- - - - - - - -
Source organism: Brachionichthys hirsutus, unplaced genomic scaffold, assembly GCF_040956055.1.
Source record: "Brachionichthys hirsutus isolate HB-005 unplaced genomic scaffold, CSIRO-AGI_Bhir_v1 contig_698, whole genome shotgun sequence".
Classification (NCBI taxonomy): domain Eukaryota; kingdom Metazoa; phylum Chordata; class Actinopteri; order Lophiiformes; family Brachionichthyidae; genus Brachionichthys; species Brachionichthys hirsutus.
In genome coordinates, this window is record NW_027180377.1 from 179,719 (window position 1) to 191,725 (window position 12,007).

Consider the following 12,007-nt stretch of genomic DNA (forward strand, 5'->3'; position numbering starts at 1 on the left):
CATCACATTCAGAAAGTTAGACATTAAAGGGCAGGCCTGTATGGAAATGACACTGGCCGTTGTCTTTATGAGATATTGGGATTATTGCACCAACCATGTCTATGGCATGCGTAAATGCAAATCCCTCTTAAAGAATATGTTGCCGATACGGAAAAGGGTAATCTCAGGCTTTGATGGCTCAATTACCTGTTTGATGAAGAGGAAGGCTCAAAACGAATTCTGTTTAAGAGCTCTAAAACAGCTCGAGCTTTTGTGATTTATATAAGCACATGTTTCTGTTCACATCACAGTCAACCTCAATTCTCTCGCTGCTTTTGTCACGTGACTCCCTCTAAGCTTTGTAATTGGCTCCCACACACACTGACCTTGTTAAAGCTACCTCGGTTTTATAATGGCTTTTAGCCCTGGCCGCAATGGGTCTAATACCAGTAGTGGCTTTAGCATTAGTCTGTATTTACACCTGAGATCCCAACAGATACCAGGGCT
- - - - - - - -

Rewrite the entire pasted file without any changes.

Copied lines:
Source organism: Brachionichthys hirsutus, unplaced genomic scaffold, assembly GCF_040956055.1.
Source record: "Brachionichthys hirsutus isolate HB-005 unplaced genomic scaffold, CSIRO-AGI_Bhir_v1 contig_698, whole genome shotgun sequence".
Classification (NCBI taxonomy): domain Eukaryota; kingdom Metazoa; phylum Chordata; class Actinopteri; order Lophiiformes; family Brachionichthyidae; genus Brachionichthys; species Brachionichthys hirsutus.
In genome coordinates, this window is record NW_027180377.1 from 179,719 (window position 1) to 191,725 (window position 12,007).

Consider the following 12,007-nt stretch of genomic DNA (forward strand, 5'->3'; position numbering starts at 1 on the left):
CATCACATTCAGAAAGTTAGACATTAAAGGGCAGGCCTGTATGGAAATGACACTGGCCGTTGTCTTTATGAGATATTGGGATTATTGCACCAACCATGTCTATGGCATGCGTAAATGCAAATCCCTCTTAAAGAATATGTTGCCGATACGGAAAAGGGTAATCTCAGGCTTTGATGGCTCAATTACCTGTTTGATGAAGAGGAAGGCTCAAAACGAATTCTGTTTAAGAGCTCTAAAACAGCTCGAGCTTTTGTGATTTATATAAGCACATGTTTCTGTTCACATCACAGTCAACCTCAATTCTCTCGCTGCTTTTGTCACGTGACTCCCTCTAAGCTTTGTAATTGGCTCCCACACACACTGACCTTGTTAAAGCTACCTCGGTTTTATAATGGCTTTTAGCCCTGGCCGCAATGGGTCTAATACCAGTAGTGGCTTTAGCATTAGTCTGTATTTACACCTGAGATCCCAACAGATACCAGGGCT